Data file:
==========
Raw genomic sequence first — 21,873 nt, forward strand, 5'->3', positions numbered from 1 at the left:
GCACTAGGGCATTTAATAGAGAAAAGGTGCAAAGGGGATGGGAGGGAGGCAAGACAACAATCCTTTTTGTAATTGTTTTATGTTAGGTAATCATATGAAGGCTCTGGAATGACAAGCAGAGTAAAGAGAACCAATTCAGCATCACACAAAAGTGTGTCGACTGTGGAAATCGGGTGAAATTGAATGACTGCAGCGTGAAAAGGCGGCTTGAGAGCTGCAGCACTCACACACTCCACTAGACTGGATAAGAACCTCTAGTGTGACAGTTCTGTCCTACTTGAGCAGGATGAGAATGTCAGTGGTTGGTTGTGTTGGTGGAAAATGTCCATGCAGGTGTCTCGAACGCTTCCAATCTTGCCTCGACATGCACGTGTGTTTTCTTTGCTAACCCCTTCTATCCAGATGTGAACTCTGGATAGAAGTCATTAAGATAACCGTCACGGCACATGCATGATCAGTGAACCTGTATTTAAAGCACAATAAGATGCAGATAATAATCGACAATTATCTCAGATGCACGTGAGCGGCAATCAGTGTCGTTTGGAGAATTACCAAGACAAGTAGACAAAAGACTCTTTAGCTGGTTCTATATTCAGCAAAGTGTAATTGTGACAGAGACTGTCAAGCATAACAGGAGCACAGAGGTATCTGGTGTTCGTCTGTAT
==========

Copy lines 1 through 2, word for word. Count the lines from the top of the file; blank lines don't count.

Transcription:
Raw genomic sequence first — 21,873 nt, forward strand, 5'->3', positions numbered from 1 at the left:
GCACTAGGGCATTTAATAGAGAAAAGGTGCAAAGGGGATGGGAGGGAGGCAAGACAACAATCCTTTTTGTAATTGTTTTATGTTAGGTAATCATATGAAGGCTCTGGAATGACAAGCAGAGTAAAGAGAACCAATTCAGCATCACACAAAAGTGTGTCGACTGTGGAAATCGGGTGAAATTGAATGACTGCAGCGTGAAAAGGCGGCTTGAGAGCTGCAGCACTCACACACTCCACTAGACTGGATAAGAACCTCTAGTGTGACAGTTCTGTCCTACTTGAGCAGGATGAGAATGTCAGTGGTTGGTTGTGTTGGTGGAAAATGTCCATGCAGGTGTCTCGAACGCTTCCAATCTTGCCTCGACATGCACGTGTGTTTTCTTTGCTAACCCCTTCTATCCAGATGTGAACTCTGGATAGAAGTCATTAAGATAACCGTCACGGCACATGCATGATCAGTGAACCTGTATTTAAAGCACAATAAGATGCAGATAATAATCGACAATTATCTCAGATGCACGTGAGCGGCAATCAGTGTCGTTTGGAGAATTACCAAGACAAGTAGACAAAAGACTCTTTAGCTGGTTCTATATTCAGCAAAGTGTAATTGTGACAGAGACTGTCAAGCATAACAGGAGCACAGAGGTATCTGGTGTTCGTCTGTAT